Meet the 10 women entrepreneurs who won the Britannia Marie Gold My Startup competition 2022
Britannia Marie Gold, the third largest biscuit brand in India, has completed three seasons of its annual women entrepreneurship initiative, My Startup. Ten winners each year are awarded Rs 10 lakh each to kick-start their business ventures (see our coverage of the 2020 edition here).
YourStory was part of the external jury for the shortlisted entries of the 2022 competition, along with Rashmi Bansal (author of 10 best-selling books on entrepreneurship, and Visiting Professor at Ashoka University), Sairee Chahal, Founder of SHEROES and Mahila Money, Renu Shah (Founder of Shakti - The Empathy Project, an incubation programme for women social entrepreneurs), and Aakanksha Bhargava (CEO and President of PM Relocations).
Other jurors were Aarti Mohan, Ruchika Bhuwalka, Latha Chandramuli and Piya Bahadur. The jury also included members of the leadership team from Britannia.
The 1.3 million entries this year came from across the length and breadth of India. The largest number of entries were from Maharashtra, Tamil Nadu and West Bengal.
In Season 3, the Britannia Marie Gold My Startup campaign has been broadened to help women leverage the internet to grow their businesses. All participants have been provided free access to a set of Google’s digital and business skilling resources in six languages – Hindi, Telugu, Tamil, Kannada, Bengali and English.
“77 percent of women who desire to set up their own ventures, consider technology as an enabler in this journey, as noted in a survey by Britannia and Momspresso,” explains Amit Doshi, CMO Britannia Industries, in a chat with YourStory.
“In 2020, a partnership with NSDC helped the entrepreneurship campaign provide 10,000 women with basic communication skills, financial literacy through access to information and communication technology (ICT), along with micro entrepreneurial skills for social and economic self-reliance,” he adds.
The 10 winners this year are from Orissa, Maharashtra, Tamil Nadu, Karnataka, and Bihar. The founders’ ages range from 21 to 46.
The winners include Nidhi Gandecha (digital services for rural India), Major Sapna Sharma (Retired) (aqua farming on barren/fallow land), Kalavathi J (dairy farming), Yazhinidevi (skill development), and Tanmayee R Kalebar (StoriesByChildren.com).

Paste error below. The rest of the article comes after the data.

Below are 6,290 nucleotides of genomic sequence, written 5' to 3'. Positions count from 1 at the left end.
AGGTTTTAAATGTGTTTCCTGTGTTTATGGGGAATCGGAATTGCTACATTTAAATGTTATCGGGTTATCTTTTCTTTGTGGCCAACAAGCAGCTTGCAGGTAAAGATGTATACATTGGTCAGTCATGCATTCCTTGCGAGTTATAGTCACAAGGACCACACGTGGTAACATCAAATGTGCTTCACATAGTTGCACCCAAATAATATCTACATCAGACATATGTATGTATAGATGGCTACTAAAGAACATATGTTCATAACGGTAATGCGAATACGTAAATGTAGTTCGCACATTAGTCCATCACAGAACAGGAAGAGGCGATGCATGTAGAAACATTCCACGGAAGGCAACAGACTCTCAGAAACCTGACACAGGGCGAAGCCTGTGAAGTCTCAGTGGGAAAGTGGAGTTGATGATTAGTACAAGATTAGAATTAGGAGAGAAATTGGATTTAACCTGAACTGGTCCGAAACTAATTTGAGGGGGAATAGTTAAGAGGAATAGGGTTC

Other winners are Kalpna Thakur (dairy farm with good quality cattle), Arti Kumari (ophthalmological care through mobile vans), Prachi Rohan Bidave (food and bakery brand), Vaishali Gawde (Marathi language learning app for kids and non-Maharashtrians), and Madhu Nachammal SL (beauty and skincare products made of banana plantation).
Competitions and awards
“Entrepreneurship competitions build the confidence of participants, and bring them prestige and respect. More so in the case of women who are sometimes not taken that seriously by the family,” observes bestselling author Rashmi Bansal.
“Entrepreneurship competitions can be great platforms that recognise entrepreneurs and businesses solving some of the big, real problems in the world today,” observes Sairee Chahal, Founder of SHEROES and Mahila Money.
They drive visibility, conversations and opportunity, and serve as a great motivation for founders and their teams. “Having said that, I think we can build more platforms to recognise women micro-entrepreneurs, who are also playing their role in raising the GDP, and bringing solutions and opportunities to their communities,” she adds.
“These competitions work as triggers and encourage women to take their first steps towards entrepreneurship. Currently, only 14 percent of entrepreneurs in India are women and competitions like this can go a long way in building the ecosystem,” affirms Renu Shah of STEP.
“I feel that any kind of recognition is always wonderful to have, and it reassures you of the work you have been doing. But if one doesn't win awards and recognition, it does not mean that one is not doing good work. It also depends on the direction and the kind of work one is doing,” explains Aakanksha Bhargava of PM Relocations.
Startup competitions offer participants the opportunity to converse with and be mentored by industry experts. “Hence, being a part of an entrepreneurship competition provides one with the perfect mix of visibility, opportunity, and the scope to evaluate one’s challenges,” she adds.
“The idea behind Britannia Marie Gold My Startup is to support women entrepreneurs steadily and systematically. We are playing the role of a catalyst,” Amit explains.
Most of the winners from both earlier seasons have reportedly set up their businesses and have started seeing good results. “We hope to see a similar development this year as well, with our participants having more confidence and training,” Amit says.
“Through this initiative, Britannia has witnessed further strengthening of its leadership position over the past three seasons. Britannia Marie Gold has witnessed strong double digit growth along with an increase in household penetration,” he explains.